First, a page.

Never before have we needed to study the past if we want to succeed going forward. As Spanish philosopher George Santayana said, “Those who cannot remember the past are condemned to repeat it”

And if the fake marketers continue on their dishonest path, they will continue to fail the industry and themselves.

BTW, here’s an article I wrote in 2015 explaining why we still need David Ogilvy’s thinking in the digital world.


  1. Great article, cheers Malcolm. Technology may change, but human nature never will. No-one cared about brand values in the 1950s and they still don’t. They just want you to tell them what’s in it for them.

  2. Mal. This may well be your seminal piece (and I mean that in the nicest possible way…).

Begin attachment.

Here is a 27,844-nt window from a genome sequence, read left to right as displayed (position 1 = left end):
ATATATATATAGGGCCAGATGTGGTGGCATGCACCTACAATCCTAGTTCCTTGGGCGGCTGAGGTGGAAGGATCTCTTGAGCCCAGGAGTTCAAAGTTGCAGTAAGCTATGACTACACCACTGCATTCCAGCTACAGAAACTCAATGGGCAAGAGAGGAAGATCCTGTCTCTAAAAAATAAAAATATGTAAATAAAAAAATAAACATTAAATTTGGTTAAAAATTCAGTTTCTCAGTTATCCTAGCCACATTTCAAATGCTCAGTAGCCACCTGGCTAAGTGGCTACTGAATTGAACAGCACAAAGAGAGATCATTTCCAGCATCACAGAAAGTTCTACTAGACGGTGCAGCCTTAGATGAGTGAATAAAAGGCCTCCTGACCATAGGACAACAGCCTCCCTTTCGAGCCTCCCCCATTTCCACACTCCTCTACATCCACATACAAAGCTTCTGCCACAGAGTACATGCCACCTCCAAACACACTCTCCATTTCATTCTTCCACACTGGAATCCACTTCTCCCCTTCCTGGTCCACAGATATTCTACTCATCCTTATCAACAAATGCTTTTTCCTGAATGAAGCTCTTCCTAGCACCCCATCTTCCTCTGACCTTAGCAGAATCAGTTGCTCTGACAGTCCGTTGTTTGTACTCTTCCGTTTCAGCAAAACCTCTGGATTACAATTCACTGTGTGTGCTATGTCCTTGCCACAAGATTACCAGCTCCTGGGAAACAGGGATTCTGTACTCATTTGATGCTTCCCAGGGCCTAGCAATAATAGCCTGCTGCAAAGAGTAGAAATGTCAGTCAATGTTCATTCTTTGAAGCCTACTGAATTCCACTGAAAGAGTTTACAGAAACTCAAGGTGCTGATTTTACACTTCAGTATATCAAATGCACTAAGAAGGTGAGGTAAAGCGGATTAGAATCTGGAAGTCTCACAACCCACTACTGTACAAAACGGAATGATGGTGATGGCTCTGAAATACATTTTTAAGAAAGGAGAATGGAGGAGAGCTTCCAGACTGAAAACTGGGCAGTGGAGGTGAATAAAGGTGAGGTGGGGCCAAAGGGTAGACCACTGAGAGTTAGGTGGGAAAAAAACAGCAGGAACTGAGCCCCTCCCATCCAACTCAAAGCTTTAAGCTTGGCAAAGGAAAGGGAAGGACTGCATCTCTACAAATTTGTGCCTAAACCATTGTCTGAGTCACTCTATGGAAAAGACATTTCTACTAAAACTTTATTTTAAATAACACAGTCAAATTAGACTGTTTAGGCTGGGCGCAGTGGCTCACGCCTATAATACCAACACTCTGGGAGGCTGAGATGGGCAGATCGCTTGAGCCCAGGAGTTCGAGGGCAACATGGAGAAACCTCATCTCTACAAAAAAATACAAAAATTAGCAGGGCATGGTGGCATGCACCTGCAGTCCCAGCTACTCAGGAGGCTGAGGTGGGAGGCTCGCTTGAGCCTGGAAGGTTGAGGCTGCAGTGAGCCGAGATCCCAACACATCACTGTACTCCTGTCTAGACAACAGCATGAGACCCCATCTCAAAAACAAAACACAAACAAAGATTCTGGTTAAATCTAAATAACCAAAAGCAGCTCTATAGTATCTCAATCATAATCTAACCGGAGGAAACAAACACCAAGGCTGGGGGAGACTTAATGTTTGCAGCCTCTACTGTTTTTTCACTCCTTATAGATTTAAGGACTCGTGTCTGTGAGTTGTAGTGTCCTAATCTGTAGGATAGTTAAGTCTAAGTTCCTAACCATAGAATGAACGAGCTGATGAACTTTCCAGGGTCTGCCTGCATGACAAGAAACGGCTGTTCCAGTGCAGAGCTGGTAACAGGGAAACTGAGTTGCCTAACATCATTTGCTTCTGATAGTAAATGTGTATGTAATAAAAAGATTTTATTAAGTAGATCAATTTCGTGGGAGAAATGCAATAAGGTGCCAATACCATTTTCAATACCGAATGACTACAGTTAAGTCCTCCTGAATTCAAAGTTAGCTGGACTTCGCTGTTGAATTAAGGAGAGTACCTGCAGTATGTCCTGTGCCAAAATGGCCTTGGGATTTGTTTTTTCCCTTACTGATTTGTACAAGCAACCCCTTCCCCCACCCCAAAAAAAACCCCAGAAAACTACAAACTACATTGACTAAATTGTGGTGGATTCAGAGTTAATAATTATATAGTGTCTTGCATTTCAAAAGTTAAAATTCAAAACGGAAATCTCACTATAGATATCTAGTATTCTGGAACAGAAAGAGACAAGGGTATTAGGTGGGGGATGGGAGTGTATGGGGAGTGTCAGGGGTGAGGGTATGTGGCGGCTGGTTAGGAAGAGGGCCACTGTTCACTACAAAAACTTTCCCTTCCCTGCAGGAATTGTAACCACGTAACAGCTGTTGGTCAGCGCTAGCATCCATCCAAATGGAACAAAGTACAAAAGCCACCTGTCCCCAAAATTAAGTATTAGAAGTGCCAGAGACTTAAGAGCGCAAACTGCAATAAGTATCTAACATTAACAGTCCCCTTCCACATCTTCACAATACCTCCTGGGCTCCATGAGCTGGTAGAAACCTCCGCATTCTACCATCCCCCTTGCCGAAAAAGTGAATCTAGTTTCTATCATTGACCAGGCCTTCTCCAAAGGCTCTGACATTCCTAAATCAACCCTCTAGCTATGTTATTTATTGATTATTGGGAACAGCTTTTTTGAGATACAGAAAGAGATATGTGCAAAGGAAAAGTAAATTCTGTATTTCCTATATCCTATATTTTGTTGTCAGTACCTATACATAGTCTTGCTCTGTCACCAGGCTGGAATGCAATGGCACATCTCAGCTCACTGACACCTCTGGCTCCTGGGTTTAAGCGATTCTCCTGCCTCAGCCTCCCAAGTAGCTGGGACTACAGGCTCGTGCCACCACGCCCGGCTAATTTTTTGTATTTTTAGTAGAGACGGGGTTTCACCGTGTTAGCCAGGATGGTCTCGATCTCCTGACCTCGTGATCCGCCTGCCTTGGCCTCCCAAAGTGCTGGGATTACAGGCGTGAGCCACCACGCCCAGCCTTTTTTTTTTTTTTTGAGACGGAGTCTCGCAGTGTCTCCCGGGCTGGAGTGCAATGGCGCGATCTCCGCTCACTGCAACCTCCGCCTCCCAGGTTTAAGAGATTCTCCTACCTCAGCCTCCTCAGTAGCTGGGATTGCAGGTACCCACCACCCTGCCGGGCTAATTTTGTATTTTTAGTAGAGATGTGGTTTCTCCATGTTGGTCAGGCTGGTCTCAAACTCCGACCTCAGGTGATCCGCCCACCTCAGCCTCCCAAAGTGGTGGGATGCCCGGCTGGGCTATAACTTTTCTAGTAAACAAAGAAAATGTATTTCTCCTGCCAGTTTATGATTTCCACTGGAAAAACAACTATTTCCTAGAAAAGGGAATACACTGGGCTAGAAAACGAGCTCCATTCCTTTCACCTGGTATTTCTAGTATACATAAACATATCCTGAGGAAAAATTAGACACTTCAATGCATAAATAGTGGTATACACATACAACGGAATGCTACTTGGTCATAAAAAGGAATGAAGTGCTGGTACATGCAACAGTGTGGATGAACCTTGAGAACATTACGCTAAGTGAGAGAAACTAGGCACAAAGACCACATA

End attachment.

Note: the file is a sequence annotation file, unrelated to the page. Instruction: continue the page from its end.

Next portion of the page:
With your permission I will redistribute it to my MSc Wine Business students at the Burgundy School of Business, Dijon.

    On reflection, it is sad that your expert insights are not being collated into a multi-million selling text book instead of being lost in the fog of fake expertise…. but hey, never say never!

    I just hope you (and I) are around long enough to reap some of the benefit.

  3. Digital marketing must be nothing but traditional marketing applied to the online environment and its multiple platforms. You might include guerrilla marketing as well. Platforms such as Instagram and Tumblr have their own language, so marketers must know how to communicate in each one.

    Most “digital marketers” came straight from online ponzi schemes. Or even Herbalife or other “multilevel marketing” schemes. They are people trying to make some bucks from home. Some are noisier than others, and most of them are selling nothing useful.